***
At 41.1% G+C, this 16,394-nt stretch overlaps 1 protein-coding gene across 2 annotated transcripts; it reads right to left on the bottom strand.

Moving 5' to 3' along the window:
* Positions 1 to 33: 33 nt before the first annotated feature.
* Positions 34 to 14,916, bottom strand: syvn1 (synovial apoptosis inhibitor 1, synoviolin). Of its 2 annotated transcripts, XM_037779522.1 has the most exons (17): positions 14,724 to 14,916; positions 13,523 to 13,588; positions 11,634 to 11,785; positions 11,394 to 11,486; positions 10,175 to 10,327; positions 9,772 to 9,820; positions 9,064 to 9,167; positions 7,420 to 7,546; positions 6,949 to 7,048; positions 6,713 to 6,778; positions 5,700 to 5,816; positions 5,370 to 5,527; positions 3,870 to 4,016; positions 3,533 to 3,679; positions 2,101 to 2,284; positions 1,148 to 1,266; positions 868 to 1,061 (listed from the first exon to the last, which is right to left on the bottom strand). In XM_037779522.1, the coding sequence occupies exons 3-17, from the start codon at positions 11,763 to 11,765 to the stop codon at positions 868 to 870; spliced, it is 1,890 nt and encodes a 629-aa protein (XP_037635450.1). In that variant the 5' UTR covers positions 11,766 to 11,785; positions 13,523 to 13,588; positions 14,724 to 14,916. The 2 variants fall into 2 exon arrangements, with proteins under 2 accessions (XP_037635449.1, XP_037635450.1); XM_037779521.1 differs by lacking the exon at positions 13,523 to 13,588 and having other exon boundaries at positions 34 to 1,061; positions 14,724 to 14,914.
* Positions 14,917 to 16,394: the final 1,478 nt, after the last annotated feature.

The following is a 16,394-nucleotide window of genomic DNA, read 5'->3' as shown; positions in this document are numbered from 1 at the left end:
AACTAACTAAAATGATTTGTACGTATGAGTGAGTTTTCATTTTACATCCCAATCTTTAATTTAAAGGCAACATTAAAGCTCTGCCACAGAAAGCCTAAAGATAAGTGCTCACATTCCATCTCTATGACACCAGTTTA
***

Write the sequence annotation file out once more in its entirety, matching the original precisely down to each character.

At 41.1% G+C, this 16,394-nt stretch overlaps 1 protein-coding gene across 2 annotated transcripts; it reads right to left on the bottom strand.

Moving 5' to 3' along the window:
* Positions 1 to 33: 33 nt before the first annotated feature.
* Positions 34 to 14,916, bottom strand: syvn1 (synovial apoptosis inhibitor 1, synoviolin). Of its 2 annotated transcripts, XM_037779522.1 has the most exons (17): positions 14,724 to 14,916; positions 13,523 to 13,588; positions 11,634 to 11,785; positions 11,394 to 11,486; positions 10,175 to 10,327; positions 9,772 to 9,820; positions 9,064 to 9,167; positions 7,420 to 7,546; positions 6,949 to 7,048; positions 6,713 to 6,778; positions 5,700 to 5,816; positions 5,370 to 5,527; positions 3,870 to 4,016; positions 3,533 to 3,679; positions 2,101 to 2,284; positions 1,148 to 1,266; positions 868 to 1,061 (listed from the first exon to the last, which is right to left on the bottom strand). In XM_037779522.1, the coding sequence occupies exons 3-17, from the start codon at positions 11,763 to 11,765 to the stop codon at positions 868 to 870; spliced, it is 1,890 nt and encodes a 629-aa protein (XP_037635450.1). In that variant the 5' UTR covers positions 11,766 to 11,785; positions 13,523 to 13,588; positions 14,724 to 14,916. The 2 variants fall into 2 exon arrangements, with proteins under 2 accessions (XP_037635449.1, XP_037635450.1); XM_037779521.1 differs by lacking the exon at positions 13,523 to 13,588 and having other exon boundaries at positions 34 to 1,061; positions 14,724 to 14,914.
* Positions 14,917 to 16,394: the final 1,478 nt, after the last annotated feature.

The following is a 16,394-nucleotide window of genomic DNA, read 5'->3' as shown; positions in this document are numbered from 1 at the left end:
AACTAACTAAAATGATTTGTACGTATGAGTGAGTTTTCATTTTACATCCCAATCTTTAATTTAAAGGCAACATTAAAGCTCTGCCACAGAAAGCCTAAAGATAAGTGCTCACATTCCATCTCTATGACACCAGTTTA